Magazine article The Spectator

Anglophilia

Magazine article The Spectator

Anglophilia

Article excerpt

Four new books by or about English experts are worthy of mention. The first is Chess: 60 Years On with Caissa and Friends by Alan Phillips published by Caissa editions, price £13.99. Alan Phillips once tied with Leonard Barden for the British Championship. His undoubted talent was restrained by his offboard duties as a headmaster. Nevertheless, this charming book is packed with thought-provoking comment and fine wins against such players as Hartston, Nunn and Golombek.

The next book is 101 of my Best Games of Chess by F. D. Yates, published by Moravian Chess, price £17.99. This is a reprint and suffers from antediluvian notation and a cumbersome method of displaying the notes. Nevertheless, Yates, who won the British Championship six times between 1913 and 1931, deserves to be studied for his tactical acumen. His victims included both Alekhine and Nimzowitsch.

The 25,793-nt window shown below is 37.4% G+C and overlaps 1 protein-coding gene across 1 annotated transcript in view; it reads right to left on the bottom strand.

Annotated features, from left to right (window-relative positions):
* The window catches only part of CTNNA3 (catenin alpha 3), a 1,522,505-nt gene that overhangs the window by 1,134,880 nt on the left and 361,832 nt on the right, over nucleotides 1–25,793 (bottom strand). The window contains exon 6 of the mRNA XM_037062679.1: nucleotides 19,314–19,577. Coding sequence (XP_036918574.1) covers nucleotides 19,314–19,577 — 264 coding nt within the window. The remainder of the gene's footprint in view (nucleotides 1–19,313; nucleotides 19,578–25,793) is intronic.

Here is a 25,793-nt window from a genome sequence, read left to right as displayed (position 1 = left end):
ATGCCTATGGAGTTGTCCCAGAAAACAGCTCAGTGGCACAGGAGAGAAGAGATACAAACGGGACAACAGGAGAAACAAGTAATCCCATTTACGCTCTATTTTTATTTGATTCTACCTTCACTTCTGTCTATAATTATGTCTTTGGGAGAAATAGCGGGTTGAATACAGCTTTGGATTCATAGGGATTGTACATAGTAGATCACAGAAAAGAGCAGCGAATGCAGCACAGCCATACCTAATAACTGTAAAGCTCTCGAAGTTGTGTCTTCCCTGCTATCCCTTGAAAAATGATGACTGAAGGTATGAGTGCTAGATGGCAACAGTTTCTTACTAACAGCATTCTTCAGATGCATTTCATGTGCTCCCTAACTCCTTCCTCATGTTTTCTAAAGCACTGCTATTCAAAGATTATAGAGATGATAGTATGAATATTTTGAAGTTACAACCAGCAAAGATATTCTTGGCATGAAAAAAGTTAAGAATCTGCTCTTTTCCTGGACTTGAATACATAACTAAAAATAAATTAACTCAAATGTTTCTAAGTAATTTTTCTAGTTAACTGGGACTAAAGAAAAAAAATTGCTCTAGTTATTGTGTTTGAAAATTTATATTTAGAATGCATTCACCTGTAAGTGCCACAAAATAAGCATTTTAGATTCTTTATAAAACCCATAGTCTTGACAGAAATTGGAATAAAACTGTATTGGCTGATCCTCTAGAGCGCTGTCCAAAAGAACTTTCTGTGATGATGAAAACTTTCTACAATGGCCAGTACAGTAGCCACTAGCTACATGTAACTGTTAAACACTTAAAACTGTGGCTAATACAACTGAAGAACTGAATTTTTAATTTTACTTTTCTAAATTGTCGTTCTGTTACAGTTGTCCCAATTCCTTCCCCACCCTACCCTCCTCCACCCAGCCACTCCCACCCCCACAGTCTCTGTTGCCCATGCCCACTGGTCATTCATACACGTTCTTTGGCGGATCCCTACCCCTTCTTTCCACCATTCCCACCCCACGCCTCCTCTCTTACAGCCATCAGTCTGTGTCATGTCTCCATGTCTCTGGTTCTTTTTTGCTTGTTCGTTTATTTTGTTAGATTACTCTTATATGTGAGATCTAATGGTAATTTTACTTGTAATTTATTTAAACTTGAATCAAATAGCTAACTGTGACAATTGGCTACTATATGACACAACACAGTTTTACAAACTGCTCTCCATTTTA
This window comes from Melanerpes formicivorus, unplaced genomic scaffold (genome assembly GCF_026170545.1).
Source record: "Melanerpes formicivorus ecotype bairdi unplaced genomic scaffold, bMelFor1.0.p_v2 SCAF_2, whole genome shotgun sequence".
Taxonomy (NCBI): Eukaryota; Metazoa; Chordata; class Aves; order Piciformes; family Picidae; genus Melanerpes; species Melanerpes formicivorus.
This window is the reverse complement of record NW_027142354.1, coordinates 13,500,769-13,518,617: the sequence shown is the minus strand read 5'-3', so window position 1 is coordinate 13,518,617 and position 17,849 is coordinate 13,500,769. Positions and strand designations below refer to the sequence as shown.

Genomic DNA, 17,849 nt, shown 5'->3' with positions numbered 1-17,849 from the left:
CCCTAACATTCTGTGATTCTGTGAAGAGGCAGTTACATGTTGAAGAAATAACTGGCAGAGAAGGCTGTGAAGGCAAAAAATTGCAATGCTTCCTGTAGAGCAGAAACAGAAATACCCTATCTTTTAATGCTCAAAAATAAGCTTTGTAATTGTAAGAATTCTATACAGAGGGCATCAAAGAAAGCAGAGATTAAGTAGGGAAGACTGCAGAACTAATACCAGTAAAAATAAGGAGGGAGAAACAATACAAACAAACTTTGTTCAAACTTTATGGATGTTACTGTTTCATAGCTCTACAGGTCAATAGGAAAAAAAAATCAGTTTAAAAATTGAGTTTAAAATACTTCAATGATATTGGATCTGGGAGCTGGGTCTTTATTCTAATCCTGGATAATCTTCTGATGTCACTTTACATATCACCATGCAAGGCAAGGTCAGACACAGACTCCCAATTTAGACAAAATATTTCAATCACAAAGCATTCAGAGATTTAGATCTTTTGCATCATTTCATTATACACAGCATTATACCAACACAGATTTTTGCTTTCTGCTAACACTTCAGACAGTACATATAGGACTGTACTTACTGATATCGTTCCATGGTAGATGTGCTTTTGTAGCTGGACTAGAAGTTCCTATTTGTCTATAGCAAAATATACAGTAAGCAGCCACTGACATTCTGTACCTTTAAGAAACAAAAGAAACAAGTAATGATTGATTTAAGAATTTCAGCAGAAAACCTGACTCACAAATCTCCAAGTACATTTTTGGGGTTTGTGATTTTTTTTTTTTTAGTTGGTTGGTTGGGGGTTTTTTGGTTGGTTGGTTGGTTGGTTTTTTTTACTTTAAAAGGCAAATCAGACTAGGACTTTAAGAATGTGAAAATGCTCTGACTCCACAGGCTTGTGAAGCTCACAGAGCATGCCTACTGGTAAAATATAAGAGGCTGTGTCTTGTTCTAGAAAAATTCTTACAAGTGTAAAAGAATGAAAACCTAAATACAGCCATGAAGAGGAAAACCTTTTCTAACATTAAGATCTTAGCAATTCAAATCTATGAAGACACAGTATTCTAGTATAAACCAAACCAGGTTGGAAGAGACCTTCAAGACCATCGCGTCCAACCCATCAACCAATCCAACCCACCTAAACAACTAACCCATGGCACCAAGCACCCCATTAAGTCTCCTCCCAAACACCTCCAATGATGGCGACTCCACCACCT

Next is Amos Burn, A Chess Biography by Richard Forster (with a foreword by Viktor Korchnoi) published by McFarland, price £55. This book weighs the proverbial ton and is clearly a labour of love. Amos Burn hovered on the fringes of being a world title candidate and this is the type of book which is almost incapable of being exhausted. As we shall see from this week's puzzle, Burn was capable of the most amazing tactical coups.

Finally, though somewhat off-message, The New Mah Jong, The International Game by D.B. Pritchard published by Right Way Books, price £3.99, deserves comment. Pritchard was for many years a leading British international chessplayer and has achieved the distinction of selling more copies of his chess books than any other chess writer, certainly in the UK and probably throughout the world. …

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